Frequently Asked Questions (FAQs) about giftedness
What types of support are possible?
Support can be provided in different ways and in different places. Children can receive support in the family and at the Kita, and later at school. In terms of school support, a distinction can be made between gifted children who are in the same class as other students who are not gifted (internal differentiation) and those who are in the same class as other gifted students on a permanent or part-time (e.g., on a daily or hourly) basis (external differentiation). There are also many other possible sources of support, such as clubs, institutions of higher learning, and summer academies. In addition, there are many organizations that offer students the opportunity to participate in competitions, either individually or in groups.
Several principles of support can be distinguished, and these can be implemented in one form or another at each place that offers support to children and adolescents.
(1) Individualization or internal differentiation: During group learning with others in the school or Kita settings, activities and challenges are adapted to the individual children to facilitate good and effective learning. Internal differentiation allows children within a class or learning group to choose tasks or learning paths that are individually adapted in terms of difficulty. Gifted children, for example, are able to work on a more challenging topic with less assistance, and they require less repetition and practice to complete it. Even in special classes or schools for the gifted, all children differ in their learning needs and therefore also benefit from receiving individual attention.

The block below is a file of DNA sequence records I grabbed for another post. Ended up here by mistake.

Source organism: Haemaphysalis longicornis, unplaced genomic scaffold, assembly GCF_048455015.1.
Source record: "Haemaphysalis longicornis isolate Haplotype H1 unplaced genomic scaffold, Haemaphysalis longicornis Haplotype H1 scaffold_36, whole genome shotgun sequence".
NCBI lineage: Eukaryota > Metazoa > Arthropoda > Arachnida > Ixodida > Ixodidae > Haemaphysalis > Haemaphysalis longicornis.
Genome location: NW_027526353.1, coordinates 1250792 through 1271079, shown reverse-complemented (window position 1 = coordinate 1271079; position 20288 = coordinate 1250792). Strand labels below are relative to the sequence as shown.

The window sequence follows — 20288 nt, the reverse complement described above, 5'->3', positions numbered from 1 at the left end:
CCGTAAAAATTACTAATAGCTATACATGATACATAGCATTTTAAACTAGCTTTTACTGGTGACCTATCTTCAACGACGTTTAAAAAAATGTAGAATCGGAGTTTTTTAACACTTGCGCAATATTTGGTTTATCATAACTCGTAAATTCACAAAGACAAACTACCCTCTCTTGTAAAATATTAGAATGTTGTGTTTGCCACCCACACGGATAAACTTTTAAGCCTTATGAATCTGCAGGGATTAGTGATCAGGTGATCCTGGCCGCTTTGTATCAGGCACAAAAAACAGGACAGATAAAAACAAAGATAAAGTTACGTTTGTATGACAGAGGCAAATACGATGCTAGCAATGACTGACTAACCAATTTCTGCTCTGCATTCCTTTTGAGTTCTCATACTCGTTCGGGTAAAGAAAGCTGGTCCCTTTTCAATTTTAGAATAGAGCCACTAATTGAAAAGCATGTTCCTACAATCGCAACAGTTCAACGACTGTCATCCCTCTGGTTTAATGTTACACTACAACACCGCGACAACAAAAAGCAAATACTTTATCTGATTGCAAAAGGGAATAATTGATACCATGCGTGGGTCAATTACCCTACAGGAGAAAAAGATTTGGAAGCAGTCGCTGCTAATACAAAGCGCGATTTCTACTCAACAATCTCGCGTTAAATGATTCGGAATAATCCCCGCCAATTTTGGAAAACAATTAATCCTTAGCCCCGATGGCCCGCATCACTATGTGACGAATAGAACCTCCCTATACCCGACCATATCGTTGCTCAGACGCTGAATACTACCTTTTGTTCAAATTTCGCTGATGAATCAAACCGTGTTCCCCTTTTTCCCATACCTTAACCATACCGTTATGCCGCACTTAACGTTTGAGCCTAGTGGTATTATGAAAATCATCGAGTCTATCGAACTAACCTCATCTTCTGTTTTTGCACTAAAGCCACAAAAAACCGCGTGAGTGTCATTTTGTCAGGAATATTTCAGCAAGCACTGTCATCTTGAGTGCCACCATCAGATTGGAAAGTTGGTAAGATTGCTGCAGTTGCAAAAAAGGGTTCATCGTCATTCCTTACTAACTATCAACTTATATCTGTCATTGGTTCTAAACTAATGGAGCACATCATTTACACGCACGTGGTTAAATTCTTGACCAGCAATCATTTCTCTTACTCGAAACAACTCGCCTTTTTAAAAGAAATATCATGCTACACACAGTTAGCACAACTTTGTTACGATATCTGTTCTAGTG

(2) Acceleration (accelerated learning): Gifted children can begin working on specific topics earlier than their peers or they can complete the material in a shorter period of time, thus gaining time to work on advanced tasks or projects. In extreme cases, they may even skip a grade in school.
(3) Enrichment (enriched learning): The learning content is enriched by a broader or deeper involvement with the subject matter. This can either take place in a classroom with internal differentiation or outside the classroom, for example, in family activities, after-school clubs, or extracurricular settings.
For many gifted children, it is advisable to provide support based on a combination of these principles.